He seems to model his furniture in combination with minimalism and punk as if they are imitations of his fashion pieces. Since Owens’ fashion line is a combination of glamour and grunge styles resulting in a style he terms “glunge”, it follows that his furniture designs are just as uniquely, defying the modern trends of coziness and warmth.

Rick Owens - Showroom Table, 2007, Brass and plywood, 75x183x83cm
Rick Owens – Showroom Table, 2007, brass and plywood, 75 x 183 x 83 cm

Instead embracing starkness and formality, his furniture pieces nevertheless end up feeling warm, especially due to his combination of organic materials with cold materials in many of his designs.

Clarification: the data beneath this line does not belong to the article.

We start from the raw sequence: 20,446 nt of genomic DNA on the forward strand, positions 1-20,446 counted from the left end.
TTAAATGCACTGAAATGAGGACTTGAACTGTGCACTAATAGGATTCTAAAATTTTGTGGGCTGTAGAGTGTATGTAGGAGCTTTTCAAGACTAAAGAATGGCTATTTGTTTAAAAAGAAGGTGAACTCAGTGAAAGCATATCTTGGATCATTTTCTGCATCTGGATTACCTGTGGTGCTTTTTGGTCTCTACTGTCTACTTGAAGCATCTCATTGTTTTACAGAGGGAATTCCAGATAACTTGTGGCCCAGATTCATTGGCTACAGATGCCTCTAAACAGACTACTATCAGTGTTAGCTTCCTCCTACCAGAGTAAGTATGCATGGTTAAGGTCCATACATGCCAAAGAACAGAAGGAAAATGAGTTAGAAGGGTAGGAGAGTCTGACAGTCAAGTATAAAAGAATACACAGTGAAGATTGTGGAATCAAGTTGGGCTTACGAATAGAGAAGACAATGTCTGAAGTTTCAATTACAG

When creating his designs, Owens also takes special care to include signature materials such as bone and concrete. He has also used a textured French wool army blanket in his creations as a symbol of the fragility of peace.

Rick Owens - Stag Stool (Natural Plywood), 2009, natural plywood, moose antler, 86 x 63 x 56 cm (33.9 x 24.8. x 22.1 inch), edition of 24, installation view, Art021, Shanghai, 2020, photo: Public Delivery
Rick Owens – Stag Stool (Natural Plywood), 2009, natural plywood, moose antler, 86 x 63 x 56 cm (33.9 x 24.8. x 22.1 inch), edition of 24, installation view, Art021, Shanghai, 2020, photo: Public Delivery

His creations push the boundaries of furniture design, seemingly challenging the viewer to determine where the design begins to take form as a furniture piece instead of just a statement art installation piece.